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8355b709-6161-47d0-bc11-cadba8dd11c1 is the GUID of a revision of the deleted-but-unlocked post As a programmer, what are some telltale signs that you're about to get fired or laid off?.

The editing URL for the post, working from the current revision, is

/posts/443638/edit/8355b709-6161-47d0-bc11-cadba8dd11c1

This page correctly fails to load for unregistered users. However, if I replace the post ID in the URL with one from a regular post that anyone can edit, the editor will load the content of the deleted post for anyone:

/posts/10668/edit/8355b709-6161-47d0-bc11-cadba8dd11c1

I realize that this might be the least significant bug I've reported, as it requires a GUID that you probably can't even get without being able to see the post in the first place. Still, for thoroughness, here it is.

edit: Relatedly, /revisions/ID/GUID/diff endpoint doesn't seem to have any privileges enforced.

/revisions/443638/8355b709-6161-47d0-bc11-cadba8dd11c1/diff

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I wouldn't call this particularly urgent (it doesn't let you do more than suggest an edit unless you can already edit on the site), but nice to know. FWIW, you can also view comments on deleted posts if you have the URL. –  Shog9 Nov 18 '11 at 5:51
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related: @Shog9 Re: comments: I previously reported that as a bug and have recently been (ab)using it in my deleted question viewing user script. –  Jeremy Banks Nov 18 '11 at 6:42

1 Answer 1

up vote 2 down vote accepted

I'm declining this as it has been open for two years now.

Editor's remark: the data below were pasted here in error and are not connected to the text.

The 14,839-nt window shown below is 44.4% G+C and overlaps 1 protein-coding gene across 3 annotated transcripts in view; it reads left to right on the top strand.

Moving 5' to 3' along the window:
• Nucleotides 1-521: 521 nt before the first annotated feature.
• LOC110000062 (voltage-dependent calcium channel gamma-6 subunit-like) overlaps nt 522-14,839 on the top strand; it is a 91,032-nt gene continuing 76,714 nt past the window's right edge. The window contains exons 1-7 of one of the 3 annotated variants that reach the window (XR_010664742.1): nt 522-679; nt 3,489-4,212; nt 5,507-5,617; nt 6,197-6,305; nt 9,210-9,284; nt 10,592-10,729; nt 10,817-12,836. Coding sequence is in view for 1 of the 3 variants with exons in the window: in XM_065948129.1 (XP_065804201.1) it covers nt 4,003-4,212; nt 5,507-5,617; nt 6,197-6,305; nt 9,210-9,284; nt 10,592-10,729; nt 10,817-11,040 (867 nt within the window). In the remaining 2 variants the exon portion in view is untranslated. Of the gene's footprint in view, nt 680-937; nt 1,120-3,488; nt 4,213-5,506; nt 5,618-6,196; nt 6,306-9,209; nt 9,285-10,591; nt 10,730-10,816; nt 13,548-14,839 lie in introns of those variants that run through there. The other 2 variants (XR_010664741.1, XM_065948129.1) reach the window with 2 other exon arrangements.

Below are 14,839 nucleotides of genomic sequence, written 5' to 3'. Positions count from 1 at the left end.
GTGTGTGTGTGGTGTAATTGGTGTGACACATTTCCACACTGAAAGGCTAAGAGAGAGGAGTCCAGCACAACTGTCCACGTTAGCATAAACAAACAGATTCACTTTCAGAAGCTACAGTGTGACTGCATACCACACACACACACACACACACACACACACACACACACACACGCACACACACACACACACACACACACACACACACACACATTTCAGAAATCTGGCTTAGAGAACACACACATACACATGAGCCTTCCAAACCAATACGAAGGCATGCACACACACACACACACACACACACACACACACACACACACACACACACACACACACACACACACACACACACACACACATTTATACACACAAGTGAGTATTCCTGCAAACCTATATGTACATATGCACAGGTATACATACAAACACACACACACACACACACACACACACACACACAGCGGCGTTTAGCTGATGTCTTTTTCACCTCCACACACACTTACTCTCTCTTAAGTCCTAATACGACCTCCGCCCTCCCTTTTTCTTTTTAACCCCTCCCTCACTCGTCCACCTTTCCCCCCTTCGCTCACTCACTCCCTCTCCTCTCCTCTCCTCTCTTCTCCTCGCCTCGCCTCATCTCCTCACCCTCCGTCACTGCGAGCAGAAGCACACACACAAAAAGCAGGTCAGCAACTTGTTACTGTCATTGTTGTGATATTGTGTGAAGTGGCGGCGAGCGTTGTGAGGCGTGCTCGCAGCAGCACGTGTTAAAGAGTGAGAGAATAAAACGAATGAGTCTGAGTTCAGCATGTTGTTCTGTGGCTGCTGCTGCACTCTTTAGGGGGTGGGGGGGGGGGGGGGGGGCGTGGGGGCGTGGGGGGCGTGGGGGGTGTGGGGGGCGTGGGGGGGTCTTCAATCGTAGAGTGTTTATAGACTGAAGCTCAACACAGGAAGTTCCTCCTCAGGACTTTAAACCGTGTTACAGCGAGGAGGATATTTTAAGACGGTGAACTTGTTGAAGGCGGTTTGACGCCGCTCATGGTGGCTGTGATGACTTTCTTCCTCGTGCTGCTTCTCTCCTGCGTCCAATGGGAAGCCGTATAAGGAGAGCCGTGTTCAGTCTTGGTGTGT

If this becomes particularly worrying we'll plug it, but at the moment forcing users to guess the GUID seems to be the by-design choice in many parts of the code.

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3  
tries 000...0001 (nope), 000...0002 (nope), 000...0003 (nope) - I'll get one eventually! just you wait and see! –  Marc Gravell Jan 24 at 14:21
    
you forgot 000...0000, which actually has some more chances to work :-D –  Sklivvz Jan 24 at 14:32
    
@Skilvvz I get your joking, but pretty sure {000...000} (Guid.Empty) isn't a valid GUID. And by (in)valid, I mean one that you shouldn't use in practice. If your system generates a {000...000} GUID, your PRNG may be broken. –  Cole Johnson Jan 24 at 15:50
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@ColeJohnson, it's the default value of System.Guid in .net, that's why it has a bigger chance to work than any other unspecified value (think: bug writing unitialized value to db) –  Sklivvz Jan 24 at 15:54
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Fair enough. Do you use use Version 4 (random) UUIDs? In that case, 122 bits of security definitely ought to be enough for anybody. :P –  Jeremy Banks Jan 24 at 16:16
    
@Sklivvz ahhh.... Oh –  Cole Johnson Jan 25 at 20:57

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